Article By Jim Kaekel, Jr.
As a racing hauler driver or crew member, you're fully aware of the hazards on the roadways just getting to the track. Congested traffic, construction zones, blown tires and distracted drivers are an everyday reality. That's why it's important to select the correct tow vehicle and trailer, and to be sure it's mechanically sound and fitted with the proper towing accessories.
The tow vehicle and trailer should be viewed as a package, designed to work together. If you want a 28' enclosed trailer, be aware that you'll need, at minimum, a heavy duty 3/4 ton, or better yet, a 1-ton truck to pull it. If a lightweight open trailer will suffice, a 1/2 ton pickup may do the job if it's outfitted with heavy duty rear springs, a weight equalizing hitch and sway control.
Regardless of the truck selected, do not exceed the GVW (Gross Vehicle Weight). These specifications are set by the manufacturer and include the weights of cargo, passengers and the tongue weight. It's equally important to never exceed the tow vehicle's GCWR (Gross Combination Weight Rating), which is the combined maximum weight of the tow vehicle, trailer with cargo, and passengers. To determine the maximum GTW (Gross Trailer Weight) rating, subtract the GVW from the GCVW. Both ratings can be found on a tag inside the driver's door.
Trucks pulling a conventional tag trailer should be fitted with a Class III, IV or V frame mount receiver with the specific class dependent upon gross trailer weight. A wide variety of receivers are available from Cequent Performance Products (Reese/Draw-Tite/Hidden Hitch), and many are a direct bolt-on. It's important to know the gross weight and tongue weight of the trailer prior to purchasing a receiver and hitch, according to John Kroll of Cequent Performance Products. Kroll says that "many people simply don't know the tongue or trailer weight of what their towing."
Two types of trailer hitches are compatible with frame mount receivers; weight carrying and weight distributing. Weight carrying hitches employ a simple ball mount, while weight distributing units include a hitch bar, adjustable ball mount, spring bars and snap-up brackets. Although weight distributing units are a bit more costly than a standard ball mount, they greatly reduce tongue weight, distributing it between the tow vehicle and trailer axles, improving handling. Regardless of hitch type, don't overlook the hitch pin and retaining clip, which secure the draw bar. The draw bar is subject to stress and if it shears off, the results can be dramatic. Proper truck-to-trailer wiring is important as well and Cequent's T-One wiring connector, a vehicle-specific connector that plugs directly into the OEM wiring harness, provides connections for brake, turn and running lights.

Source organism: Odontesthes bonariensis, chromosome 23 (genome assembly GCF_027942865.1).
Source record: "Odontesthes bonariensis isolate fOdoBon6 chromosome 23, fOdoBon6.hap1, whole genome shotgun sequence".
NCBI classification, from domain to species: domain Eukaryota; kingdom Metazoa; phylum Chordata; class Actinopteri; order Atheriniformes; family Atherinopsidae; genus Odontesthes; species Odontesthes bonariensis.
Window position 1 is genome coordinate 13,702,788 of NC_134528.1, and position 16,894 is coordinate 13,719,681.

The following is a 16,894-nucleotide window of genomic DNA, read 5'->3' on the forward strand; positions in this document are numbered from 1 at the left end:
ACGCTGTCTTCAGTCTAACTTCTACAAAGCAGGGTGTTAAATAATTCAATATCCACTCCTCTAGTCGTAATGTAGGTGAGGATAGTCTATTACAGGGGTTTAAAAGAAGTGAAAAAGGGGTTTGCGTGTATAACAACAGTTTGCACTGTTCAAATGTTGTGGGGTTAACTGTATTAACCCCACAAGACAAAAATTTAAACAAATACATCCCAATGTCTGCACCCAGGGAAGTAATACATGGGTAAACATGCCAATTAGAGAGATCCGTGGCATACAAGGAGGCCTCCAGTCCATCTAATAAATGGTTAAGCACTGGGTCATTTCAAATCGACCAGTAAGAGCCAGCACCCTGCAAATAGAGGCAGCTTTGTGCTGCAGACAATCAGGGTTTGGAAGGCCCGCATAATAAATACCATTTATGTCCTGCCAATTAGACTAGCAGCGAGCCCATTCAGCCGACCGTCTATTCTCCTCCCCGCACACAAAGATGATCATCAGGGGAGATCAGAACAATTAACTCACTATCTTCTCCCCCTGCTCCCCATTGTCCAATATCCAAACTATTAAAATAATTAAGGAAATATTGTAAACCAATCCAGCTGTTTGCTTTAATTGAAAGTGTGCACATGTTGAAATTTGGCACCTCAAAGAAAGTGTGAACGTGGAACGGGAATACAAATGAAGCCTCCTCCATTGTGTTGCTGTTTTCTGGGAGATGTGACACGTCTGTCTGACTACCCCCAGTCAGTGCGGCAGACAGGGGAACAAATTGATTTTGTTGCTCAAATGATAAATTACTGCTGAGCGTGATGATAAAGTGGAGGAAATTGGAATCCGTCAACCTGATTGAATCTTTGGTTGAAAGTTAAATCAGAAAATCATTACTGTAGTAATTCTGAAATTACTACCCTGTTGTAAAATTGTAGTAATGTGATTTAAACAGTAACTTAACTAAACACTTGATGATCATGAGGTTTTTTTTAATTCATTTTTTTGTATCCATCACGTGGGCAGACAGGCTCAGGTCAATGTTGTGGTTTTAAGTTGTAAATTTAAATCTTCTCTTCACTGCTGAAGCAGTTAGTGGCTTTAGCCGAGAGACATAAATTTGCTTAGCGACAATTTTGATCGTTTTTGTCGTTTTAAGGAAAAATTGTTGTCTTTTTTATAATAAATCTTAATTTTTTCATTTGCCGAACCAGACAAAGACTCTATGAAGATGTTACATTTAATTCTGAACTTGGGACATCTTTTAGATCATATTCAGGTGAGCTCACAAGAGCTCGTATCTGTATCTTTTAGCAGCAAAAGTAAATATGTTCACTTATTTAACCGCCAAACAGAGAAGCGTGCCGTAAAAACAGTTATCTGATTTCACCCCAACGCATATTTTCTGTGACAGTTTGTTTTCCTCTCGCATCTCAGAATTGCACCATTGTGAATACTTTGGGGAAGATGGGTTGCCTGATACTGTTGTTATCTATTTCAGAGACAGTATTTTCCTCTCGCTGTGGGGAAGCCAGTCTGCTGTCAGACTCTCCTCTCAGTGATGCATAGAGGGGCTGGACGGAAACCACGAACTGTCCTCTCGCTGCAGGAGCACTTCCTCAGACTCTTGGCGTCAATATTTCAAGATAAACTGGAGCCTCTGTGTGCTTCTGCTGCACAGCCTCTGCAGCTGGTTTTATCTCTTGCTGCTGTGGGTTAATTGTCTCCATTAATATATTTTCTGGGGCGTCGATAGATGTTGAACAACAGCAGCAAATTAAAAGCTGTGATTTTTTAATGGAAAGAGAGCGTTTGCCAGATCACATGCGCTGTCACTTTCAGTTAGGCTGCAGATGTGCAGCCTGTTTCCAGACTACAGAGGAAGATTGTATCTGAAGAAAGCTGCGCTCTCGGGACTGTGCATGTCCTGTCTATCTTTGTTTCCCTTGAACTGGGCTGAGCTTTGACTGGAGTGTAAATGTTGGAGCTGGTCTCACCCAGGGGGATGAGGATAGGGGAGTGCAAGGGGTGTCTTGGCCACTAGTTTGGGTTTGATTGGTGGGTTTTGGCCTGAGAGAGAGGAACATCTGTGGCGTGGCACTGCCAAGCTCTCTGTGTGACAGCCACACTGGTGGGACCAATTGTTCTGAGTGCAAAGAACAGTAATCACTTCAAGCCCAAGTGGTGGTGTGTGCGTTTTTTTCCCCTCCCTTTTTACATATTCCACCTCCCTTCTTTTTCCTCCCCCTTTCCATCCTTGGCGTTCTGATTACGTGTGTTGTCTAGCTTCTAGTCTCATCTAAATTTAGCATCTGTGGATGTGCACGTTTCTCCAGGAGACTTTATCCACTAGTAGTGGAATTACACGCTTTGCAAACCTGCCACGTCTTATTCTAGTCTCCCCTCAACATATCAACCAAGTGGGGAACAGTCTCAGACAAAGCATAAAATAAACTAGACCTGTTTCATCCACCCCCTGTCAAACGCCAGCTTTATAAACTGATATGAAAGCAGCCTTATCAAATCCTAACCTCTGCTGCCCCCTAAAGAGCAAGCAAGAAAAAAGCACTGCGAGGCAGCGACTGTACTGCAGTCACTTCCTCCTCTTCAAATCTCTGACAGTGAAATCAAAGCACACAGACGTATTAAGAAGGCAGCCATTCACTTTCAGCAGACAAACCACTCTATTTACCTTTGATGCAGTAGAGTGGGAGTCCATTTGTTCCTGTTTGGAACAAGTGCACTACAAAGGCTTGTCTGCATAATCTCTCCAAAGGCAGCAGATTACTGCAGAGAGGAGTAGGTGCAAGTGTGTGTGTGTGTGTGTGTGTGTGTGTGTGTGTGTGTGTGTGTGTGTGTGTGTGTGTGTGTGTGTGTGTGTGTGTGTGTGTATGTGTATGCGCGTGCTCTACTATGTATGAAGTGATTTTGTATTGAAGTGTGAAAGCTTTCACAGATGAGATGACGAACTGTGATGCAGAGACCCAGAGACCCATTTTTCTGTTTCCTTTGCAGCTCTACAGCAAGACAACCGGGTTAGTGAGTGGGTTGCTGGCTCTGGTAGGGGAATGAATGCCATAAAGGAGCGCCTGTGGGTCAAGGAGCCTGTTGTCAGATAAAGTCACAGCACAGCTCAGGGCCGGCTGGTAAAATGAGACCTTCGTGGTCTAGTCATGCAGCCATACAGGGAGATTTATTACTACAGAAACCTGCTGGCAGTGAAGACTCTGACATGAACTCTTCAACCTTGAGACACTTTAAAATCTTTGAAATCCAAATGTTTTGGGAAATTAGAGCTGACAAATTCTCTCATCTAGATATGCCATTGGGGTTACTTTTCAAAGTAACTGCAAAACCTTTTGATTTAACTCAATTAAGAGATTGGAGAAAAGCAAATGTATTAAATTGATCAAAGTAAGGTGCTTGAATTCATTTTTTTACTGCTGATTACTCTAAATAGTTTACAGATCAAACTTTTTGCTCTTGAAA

Relatively inexpensive and easy to install, a sway control unit can be added to weight carrying or weight distributing hitches to improve handling and eliminate trailer sway. Kroll states that a sway control unit is the most common safety item missing from larger towing rigs. Most weight distributing hitches include a provision for a sway control, while a weight carrying hitch may require a special ball mount that includes a sway control tab.
Fifth wheel or gooseneck style trailers require a mount in the truck bed. Typically used with trailers that are longer than 32', fifth wheel or gooseneck hitches eliminate sway, improve handling and lessen turning radius.
Safety chains and a breakaway switch are required by law in most states. The chains should be of sufficient load capacity and crossed underneath the hitch so if the trailer breaks free, the tongue will be caught by the chains and not fall onto the road. The breakaway switch will automatically apply the trailer brakes if the trailer breaks free from the tow vehicle.
An electronic brake controller should be mounted in the tow vehicle within the driver's reach. The controller varies the braking capability of the trailer and can be adjusted so trailer brakes apply aggressively without locking-up. A brake control wiring harness, offered by Cequent, is available for a wide variety of late model vehicles.
Keep in mind that race teams notoriously overload their rigs, not realizing that all of that weight has to be brought to a safe stop, often with only a split second notice.
Example Tow Vehicle: 2001 GMC HD 2500 4 Wheel Drive Extended Cab with a GVW of 9,200 lbs.
GCWR (Gross Combined Weight Rating): 22,000 lbs.
GTW (Gross Trailer Weight): 12,800 lbs.
(22,000 - 9,200 = 12,800)
Tech Information Courtesy Of Cequent Performance Products
© 2017 Lane Automotive